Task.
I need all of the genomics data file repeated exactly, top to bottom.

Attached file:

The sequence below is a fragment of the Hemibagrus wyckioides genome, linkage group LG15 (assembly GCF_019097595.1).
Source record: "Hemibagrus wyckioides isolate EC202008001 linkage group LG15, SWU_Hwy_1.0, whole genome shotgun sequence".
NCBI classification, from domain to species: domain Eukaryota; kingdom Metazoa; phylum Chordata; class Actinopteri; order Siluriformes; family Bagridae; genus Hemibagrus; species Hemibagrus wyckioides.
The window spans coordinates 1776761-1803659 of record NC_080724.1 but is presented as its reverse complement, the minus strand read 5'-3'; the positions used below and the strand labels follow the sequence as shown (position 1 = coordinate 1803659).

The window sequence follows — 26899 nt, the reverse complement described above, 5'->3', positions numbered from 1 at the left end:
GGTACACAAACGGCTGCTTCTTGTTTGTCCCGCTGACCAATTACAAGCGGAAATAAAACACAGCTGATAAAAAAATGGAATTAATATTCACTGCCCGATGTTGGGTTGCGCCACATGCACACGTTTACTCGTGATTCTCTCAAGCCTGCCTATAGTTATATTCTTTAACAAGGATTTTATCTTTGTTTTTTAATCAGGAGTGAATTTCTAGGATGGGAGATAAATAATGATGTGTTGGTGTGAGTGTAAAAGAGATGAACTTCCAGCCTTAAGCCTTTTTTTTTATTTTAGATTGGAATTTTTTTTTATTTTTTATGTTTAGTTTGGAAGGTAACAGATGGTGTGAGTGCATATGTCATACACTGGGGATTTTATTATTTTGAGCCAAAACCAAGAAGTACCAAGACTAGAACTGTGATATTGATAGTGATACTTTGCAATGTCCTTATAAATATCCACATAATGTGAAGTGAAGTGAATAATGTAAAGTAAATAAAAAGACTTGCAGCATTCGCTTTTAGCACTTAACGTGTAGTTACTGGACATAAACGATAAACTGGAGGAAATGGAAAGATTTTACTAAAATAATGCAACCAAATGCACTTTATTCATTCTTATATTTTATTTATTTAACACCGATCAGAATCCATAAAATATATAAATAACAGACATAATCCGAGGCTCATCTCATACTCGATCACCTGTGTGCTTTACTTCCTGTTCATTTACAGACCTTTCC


The sequence below is a fragment of the Hemibagrus wyckioides genome, linkage group LG15 (assembly GCF_019097595.1).
Source record: "Hemibagrus wyckioides isolate EC202008001 linkage group LG15, SWU_Hwy_1.0, whole genome shotgun sequence".
NCBI classification, from domain to species: domain Eukaryota; kingdom Metazoa; phylum Chordata; class Actinopteri; order Siluriformes; family Bagridae; genus Hemibagrus; species Hemibagrus wyckioides.
The window spans coordinates 1776761-1803659 of record NC_080724.1 but is presented as its reverse complement, the minus strand read 5'-3'; the positions used below and the strand labels follow the sequence as shown (position 1 = coordinate 1803659).

The window sequence follows — 26899 nt, the reverse complement described above, 5'->3', positions numbered from 1 at the left end:
GGTACACAAACGGCTGCTTCTTGTTTGTCCCGCTGACCAATTACAAGCGGAAATAAAACACAGCTGATAAAAAAATGGAATTAATATTCACTGCCCGATGTTGGGTTGCGCCACATGCACACGTTTACTCGTGATTCTCTCAAGCCTGCCTATAGTTATATTCTTTAACAAGGATTTTATCTTTGTTTTTTAATCAGGAGTGAATTTCTAGGATGGGAGATAAATAATGATGTGTTGGTGTGAGTGTAAAAGAGATGAACTTCCAGCCTTAAGCCTTTTTTTTTATTTTAGATTGGAATTTTTTTTTATTTTTTATGTTTAGTTTGGAAGGTAACAGATGGTGTGAGTGCATATGTCATACACTGGGGATTTTATTATTTTGAGCCAAAACCAAGAAGTACCAAGACTAGAACTGTGATATTGATAGTGATACTTTGCAATGTCCTTATAAATATCCACATAATGTGAAGTGAAGTGAATAATGTAAAGTAAATAAAAAGACTTGCAGCATTCGCTTTTAGCACTTAACGTGTAGTTACTGGACATAAACGATAAACTGGAGGAAATGGAAAGATTTTACTAAAATAATGCAACCAAATGCACTTTATTCATTCTTATATTTTATTTATTTAACACCGATCAGAATCCATAAAATATATAAATAACAGACATAATCCGAGGCTCATCTCATACTCGATCACCTGTGTGCTTTACTTCCTGTTCATTTACAGACCTTTCC